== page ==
- Bergisel Ski Jump(2002), Innsbruck, Austria
- Rosenthal Center for Contemporary Art(2003), Cincinnati, Ohio, US
- Hotel Puerta America (2003–2005), Madrid, Spain
- BMW Central Building(2005), Leipzig, Germany
- Ordrupgaardannexe (2005), Copenhagen, Denmark
- Phaeno Science Center(2005), Wolfsburg, Germany
- Maggie’s Centresat the Victoria Hospital (2006), Kirkcaldy, Scotland
- Hungerburgbahnnew stations (2007), Innsbruck, Austria
- ChanelMobile Art Pavilion (2006–08), worldwide
- Bridge Pavilion(2008), Zaragoza, Spain
- Pierresvives(2002–12), Montpellier, France, project architect: Stephane Hof
- MAXXI – National Museum of the 21st Century Arts(1998–2010), Rome, Italy. Stirling Prize 2010 winner.
- Guangzhou Opera House(2010), Guangzhou, People’s Republic of China
- Sheikh Zayed Bridge(2007–10), Abu Dhabi, United Arab Emirates
- Galaxy SOHO in Beijing, China.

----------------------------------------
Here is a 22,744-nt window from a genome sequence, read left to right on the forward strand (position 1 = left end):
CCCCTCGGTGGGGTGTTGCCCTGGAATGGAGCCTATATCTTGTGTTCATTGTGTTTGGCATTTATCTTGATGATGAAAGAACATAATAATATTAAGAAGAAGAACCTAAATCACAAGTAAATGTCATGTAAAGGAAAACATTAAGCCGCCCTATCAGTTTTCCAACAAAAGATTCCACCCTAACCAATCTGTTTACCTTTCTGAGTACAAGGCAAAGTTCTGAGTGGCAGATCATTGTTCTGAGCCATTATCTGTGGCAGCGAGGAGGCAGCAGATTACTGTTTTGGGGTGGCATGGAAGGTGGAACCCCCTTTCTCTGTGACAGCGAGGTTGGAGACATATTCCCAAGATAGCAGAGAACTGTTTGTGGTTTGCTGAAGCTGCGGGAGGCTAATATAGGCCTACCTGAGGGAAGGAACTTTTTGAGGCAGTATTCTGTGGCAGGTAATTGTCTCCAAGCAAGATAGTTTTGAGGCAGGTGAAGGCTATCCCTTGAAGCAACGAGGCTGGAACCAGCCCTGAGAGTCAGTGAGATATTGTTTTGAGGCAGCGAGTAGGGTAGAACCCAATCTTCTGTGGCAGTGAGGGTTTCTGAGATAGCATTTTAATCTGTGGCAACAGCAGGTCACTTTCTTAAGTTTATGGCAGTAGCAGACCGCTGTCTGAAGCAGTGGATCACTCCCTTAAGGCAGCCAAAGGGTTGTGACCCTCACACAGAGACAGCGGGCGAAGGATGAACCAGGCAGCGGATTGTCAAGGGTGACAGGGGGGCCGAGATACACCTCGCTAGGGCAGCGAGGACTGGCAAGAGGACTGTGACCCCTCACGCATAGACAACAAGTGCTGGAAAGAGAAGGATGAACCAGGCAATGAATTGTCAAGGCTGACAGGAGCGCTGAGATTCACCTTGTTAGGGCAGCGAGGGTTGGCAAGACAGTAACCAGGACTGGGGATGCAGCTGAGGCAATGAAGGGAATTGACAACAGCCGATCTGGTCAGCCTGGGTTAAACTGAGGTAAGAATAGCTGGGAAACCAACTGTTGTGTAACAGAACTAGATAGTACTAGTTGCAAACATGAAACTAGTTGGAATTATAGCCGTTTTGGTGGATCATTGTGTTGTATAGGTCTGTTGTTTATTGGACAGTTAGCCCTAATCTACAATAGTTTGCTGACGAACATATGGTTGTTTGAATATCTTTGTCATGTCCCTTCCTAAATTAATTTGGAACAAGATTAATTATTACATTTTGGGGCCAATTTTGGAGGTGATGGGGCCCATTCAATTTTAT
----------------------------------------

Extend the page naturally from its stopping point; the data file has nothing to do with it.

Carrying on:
- London Aquatics Centre(2011), 2012 Summer Olympics, London, United Kingdom
- Riverside Museum(2007–11) development of Glasgow Transport Museum, Scotland
- CMA CGM Tower(2004–11), Marseilles, France
- Evelyn Grace Academy(2006–10) in Brixton, London, UK. Stirling Prize 2011 winner.
- Roca London Gallery (2009–11) in Chelsea Harbour, London, UK
- d’Leedon, Singapore(2011)
- Heydar Aliyev Cultural Centre(2007–12) in Baku, Azerbaijan.
- Eli and Edythe Broad Art Museum(2010–12), East Lansing, Michigan, USA
- Mandarin OrientalDellis Cay, Villa D (2012) (private home under construction), Dellis Cay, Turks & Caicos Islands
- Library and Learning Center of the Vienna University of Economics and BusinessCampus
- Salerno Maritime Terminal (2007–13), Salerno, Italy
- Napoli Afragola railway station, Italy (2013)
- Jockey Club Innovation Tower(2013), Hong Kong
- Dongdaemun Design Plaza(2008–14), Seoul, South Korea
- Citylifeoffice tower (Storto) and residentials, Milan, Italy (2014)
- Investcorp Building, St Antony’s College, Oxford(2013–15), UK
The Most Iconic Projects
In 2010, Zaha Hadid was commissioned by the Iraqi government to design the new building for the Central Bank of Iraq. An agreement to complete the design stages of the new CBI building was finalized on 2 February 2012, at a ceremony in London. This was her first project in her native Iraq. Other works include Pierres Vives, the new departmental records building (to host three institutions, namely, the archive, the library and the sports department), for French department Hérault, in Montpellier.